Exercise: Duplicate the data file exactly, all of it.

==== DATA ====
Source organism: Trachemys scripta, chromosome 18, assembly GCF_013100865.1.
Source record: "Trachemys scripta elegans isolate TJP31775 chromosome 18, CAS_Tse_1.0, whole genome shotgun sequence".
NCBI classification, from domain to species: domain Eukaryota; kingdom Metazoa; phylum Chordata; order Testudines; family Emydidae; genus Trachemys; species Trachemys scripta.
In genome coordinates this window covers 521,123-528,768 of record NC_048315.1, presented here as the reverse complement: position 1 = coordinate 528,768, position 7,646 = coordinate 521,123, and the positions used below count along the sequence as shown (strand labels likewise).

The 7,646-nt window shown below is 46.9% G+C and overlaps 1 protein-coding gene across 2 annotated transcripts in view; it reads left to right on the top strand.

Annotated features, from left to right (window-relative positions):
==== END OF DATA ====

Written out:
Source organism: Trachemys scripta, chromosome 18, assembly GCF_013100865.1.
Source record: "Trachemys scripta elegans isolate TJP31775 chromosome 18, CAS_Tse_1.0, whole genome shotgun sequence".
NCBI classification, from domain to species: domain Eukaryota; kingdom Metazoa; phylum Chordata; order Testudines; family Emydidae; genus Trachemys; species Trachemys scripta.
In genome coordinates this window covers 521,123-528,768 of record NC_048315.1, presented here as the reverse complement: position 1 = coordinate 528,768, position 7,646 = coordinate 521,123, and the positions used below count along the sequence as shown (strand labels likewise).

The 7,646-nt window shown below is 46.9% G+C and overlaps 1 protein-coding gene across 2 annotated transcripts in view; it reads left to right on the top strand.

Annotated features, from left to right (window-relative positions):